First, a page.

Maybe this is the same as baseball or maybe not. In baseball, everyone knows (or should know) that you can be hit by a ball or broken bat on any given play. You assume this risk by going to a baseball game.
Whether this photographer knew (or a photographer should know) that implements can leave the sector in field events is another question. I'm always surprised at how casual people seem to be about field events, but implements leaving the sector are much less common than foul balls or even broken bats going into the stands at a baseball game.
Also, in baseball everyone is presumably watching the play. This doesn't apply to the photographer at EWU who was actually watching the hammer throw, but at a track meet, it can be a 3 ring circus where you have multiple things going on at any given time and you can't expect everyone to be watching every throw. I forget which meet it was, but there was a meet recently where a discus went under the curb and onto the track in the middle of a race just after the runners passed. If the discus had hit one of the runners in the ankle, there's no way you could say the runners should have been watching the discus while running a race. The assumption of risk argument would be much harder in situations like that.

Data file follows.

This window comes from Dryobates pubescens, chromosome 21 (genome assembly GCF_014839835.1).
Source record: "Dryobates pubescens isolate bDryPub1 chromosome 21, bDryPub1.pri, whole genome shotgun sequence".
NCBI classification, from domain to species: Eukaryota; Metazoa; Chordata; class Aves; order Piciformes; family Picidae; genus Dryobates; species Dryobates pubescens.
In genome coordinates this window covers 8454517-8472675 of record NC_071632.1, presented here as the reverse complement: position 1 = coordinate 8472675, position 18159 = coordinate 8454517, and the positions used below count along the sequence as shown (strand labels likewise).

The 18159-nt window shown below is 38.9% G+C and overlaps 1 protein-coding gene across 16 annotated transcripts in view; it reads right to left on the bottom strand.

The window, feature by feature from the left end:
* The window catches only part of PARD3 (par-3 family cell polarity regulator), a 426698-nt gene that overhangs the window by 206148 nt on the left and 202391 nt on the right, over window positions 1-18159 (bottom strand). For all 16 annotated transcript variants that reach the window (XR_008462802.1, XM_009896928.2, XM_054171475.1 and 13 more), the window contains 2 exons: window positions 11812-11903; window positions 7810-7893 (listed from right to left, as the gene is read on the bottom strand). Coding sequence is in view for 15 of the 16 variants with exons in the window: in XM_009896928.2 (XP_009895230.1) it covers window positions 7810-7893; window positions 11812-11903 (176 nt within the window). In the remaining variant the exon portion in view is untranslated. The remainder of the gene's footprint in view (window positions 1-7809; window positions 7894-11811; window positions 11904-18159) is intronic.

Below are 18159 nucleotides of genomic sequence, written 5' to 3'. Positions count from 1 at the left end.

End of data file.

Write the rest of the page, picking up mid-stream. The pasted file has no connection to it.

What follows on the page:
Anyhow, I wouldn't assume that a court would apply the "baseball rule" to every situation at a track meet.